In 1970 new rules allowed the wheel arches of the 911 to be extended (flared) a further 2 inches from standard to accommodate wider wheels. The engine capacity was also increased to 2195cc by increasing the bore to 84 mm. Porsche could now enlarge the cubic capacity of the engine by bore increase only, as per regulations, enabling them to run at the next class limit of 2,5 litres – an objective accomplished in several stages.
At the first stage, the capacity of the engine was increased to 2247cc, an increase in bore of just 1 mm to 85 mm. At the same time the factory made use of “Biral” cylinders which consisted of cast-iron cylinders with alloy fins bonded on. Twin ignition had now been homologated (with normal coils and contact breakers) and this was part of the engine tune, together with polished and crack tested connecting rods.
The compression ratio of the 2247cc S-model was 10.3:1. As before, standard valves were used (46mm inlet and 40mm exhaust). Bosch twin row, six-plunger pump (mechanical) fuel injection was now used, the pump of which was modified with a space cam to match the Carrera 6 racing cams which were installed. Tuned induction pipes without an air filter were also used. The racing engine for group 4 could be ordered with Weber IDA carburettors with 42 mm diameter choke tubes – curiously the factory claiming a power output of 230 hp for both units. The standard crankshaft and bearings were also used, measuring 66mm. Thirty of these engines were built, the factory designating them “Type 911/20.”
For the 20 cars built to take these engines, the roofs, parts of the floor pans and the scuttles were made in thinner gauge steel than in the road cars. Cars retained and ran by the factory enjoyed thinner steel in their doors too. In March 1971, the cylinder bores were opened up even more to 87,5 mm and this increased the capacity to 2381cc. The output of this engine was 250 hp, both with fuel injection and with carburettors, achieving its peak at 7800 rpm.
These racing versions of the 911, which were known internally as S/T, had their seat slide supports and the heater ducts removed, as were the seatbelt anchorage points, the glove box lid and the ashtray.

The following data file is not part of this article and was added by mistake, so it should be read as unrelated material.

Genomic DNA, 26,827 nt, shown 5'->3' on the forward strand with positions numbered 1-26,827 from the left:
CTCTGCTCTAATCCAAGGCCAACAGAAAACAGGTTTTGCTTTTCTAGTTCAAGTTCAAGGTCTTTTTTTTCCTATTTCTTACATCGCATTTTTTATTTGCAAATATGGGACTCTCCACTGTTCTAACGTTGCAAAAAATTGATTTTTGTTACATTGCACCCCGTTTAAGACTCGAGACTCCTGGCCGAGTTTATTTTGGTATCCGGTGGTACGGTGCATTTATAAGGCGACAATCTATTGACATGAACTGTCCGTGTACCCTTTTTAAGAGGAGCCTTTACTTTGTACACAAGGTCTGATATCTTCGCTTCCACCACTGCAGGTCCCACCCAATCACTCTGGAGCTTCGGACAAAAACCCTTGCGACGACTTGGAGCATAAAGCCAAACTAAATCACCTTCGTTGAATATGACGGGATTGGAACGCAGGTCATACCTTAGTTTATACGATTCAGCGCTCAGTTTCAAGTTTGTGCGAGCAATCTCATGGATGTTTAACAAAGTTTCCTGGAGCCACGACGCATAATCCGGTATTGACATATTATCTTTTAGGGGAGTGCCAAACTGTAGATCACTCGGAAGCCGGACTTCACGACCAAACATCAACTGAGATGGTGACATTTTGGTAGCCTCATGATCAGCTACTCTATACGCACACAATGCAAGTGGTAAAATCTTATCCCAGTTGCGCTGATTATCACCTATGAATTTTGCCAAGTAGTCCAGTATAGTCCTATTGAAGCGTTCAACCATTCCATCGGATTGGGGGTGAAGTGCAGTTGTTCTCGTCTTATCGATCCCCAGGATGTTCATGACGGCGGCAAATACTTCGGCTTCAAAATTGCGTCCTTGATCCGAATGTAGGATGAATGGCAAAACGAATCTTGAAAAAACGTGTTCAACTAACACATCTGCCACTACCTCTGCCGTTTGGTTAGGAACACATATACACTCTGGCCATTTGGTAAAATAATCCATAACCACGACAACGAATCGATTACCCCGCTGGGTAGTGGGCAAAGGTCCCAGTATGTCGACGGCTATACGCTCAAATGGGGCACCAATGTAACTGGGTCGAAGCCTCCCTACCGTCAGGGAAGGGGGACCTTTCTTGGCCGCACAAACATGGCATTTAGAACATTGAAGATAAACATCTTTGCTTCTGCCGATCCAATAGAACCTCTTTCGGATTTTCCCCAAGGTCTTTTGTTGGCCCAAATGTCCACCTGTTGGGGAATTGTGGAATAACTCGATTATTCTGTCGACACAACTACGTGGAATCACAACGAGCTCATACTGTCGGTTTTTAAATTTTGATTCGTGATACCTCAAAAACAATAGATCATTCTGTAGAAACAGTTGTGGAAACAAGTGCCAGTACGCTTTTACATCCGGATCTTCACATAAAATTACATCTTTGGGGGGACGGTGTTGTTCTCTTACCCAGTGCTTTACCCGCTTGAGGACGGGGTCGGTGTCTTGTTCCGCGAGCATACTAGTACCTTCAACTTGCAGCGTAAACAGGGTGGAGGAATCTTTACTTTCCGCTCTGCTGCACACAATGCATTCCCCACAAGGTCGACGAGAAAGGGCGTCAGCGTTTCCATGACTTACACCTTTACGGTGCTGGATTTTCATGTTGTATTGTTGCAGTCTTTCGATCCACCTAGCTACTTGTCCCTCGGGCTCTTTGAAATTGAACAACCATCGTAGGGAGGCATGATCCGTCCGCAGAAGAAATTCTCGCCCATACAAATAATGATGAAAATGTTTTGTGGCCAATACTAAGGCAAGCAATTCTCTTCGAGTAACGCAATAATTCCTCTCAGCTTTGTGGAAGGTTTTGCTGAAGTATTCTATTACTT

Missing also were the engine cover and front cover locks, these being replaced by rubber fasteners. Also taken out were the sun visor, front torsion bar protectors, fog light recess covers and the rear torsion bar covers. There was no soundproofing or under seal, and even the amount of paint used was kept to a minimum.
Further options from the factory to lose weight included a plastic front cover as well as front and rear bumpers made of the same material, as well as aluminium skinned doors with steel frames of 0,75mm thickness. Plexi-glass was available to replace all glass except for the wind-screen which, however, could be ordered with even thinner glass. A transverse bar was fitted in the front compartment between the front struts to aid stiffness in this area, and fuel tanks of 17.6 or 24.2 gallons were available. The whole racing package was finished off with Recaro racing seats.
Chassis Number 19300644 was manufactured as a normal S by the factory and duly sent to the Werks Porsche Competition Department who converted T, E, and S specification cars into S/T Specification straight from the production line. The car was sold to Kent Frohde, resplendent in Conda Green, on the 22th September 1971. The engine- an original 2 Litre – was tuned to 242bhp. According to Kent Frohde, this was the strongest 2 litre engine that Porsche had tuned at the time.
The car was raced in Swedish racing series at the beginning of the 1970s until it was retired, and the last time it was road worthy was 1976. During 1970 to 1976 it follo§wed the evolution of race cars and was upgraded to meet the competition.
Chassis 119300644 comes complete with a large history file, containing a letter from Kent Frohde confirming its authenticity. The car has been used by its current owner on a large number of European events and rallies where it has performed well. It also benefits from a recent and documented engine rebuild.
This is the ultimate of the ultimate 911, one of the rarest and most sought after 911s in the world and surely worthy of a place in any Porsche museum or at any significant worldwide motoring event. Rarely do S/Ts change hand on the open market.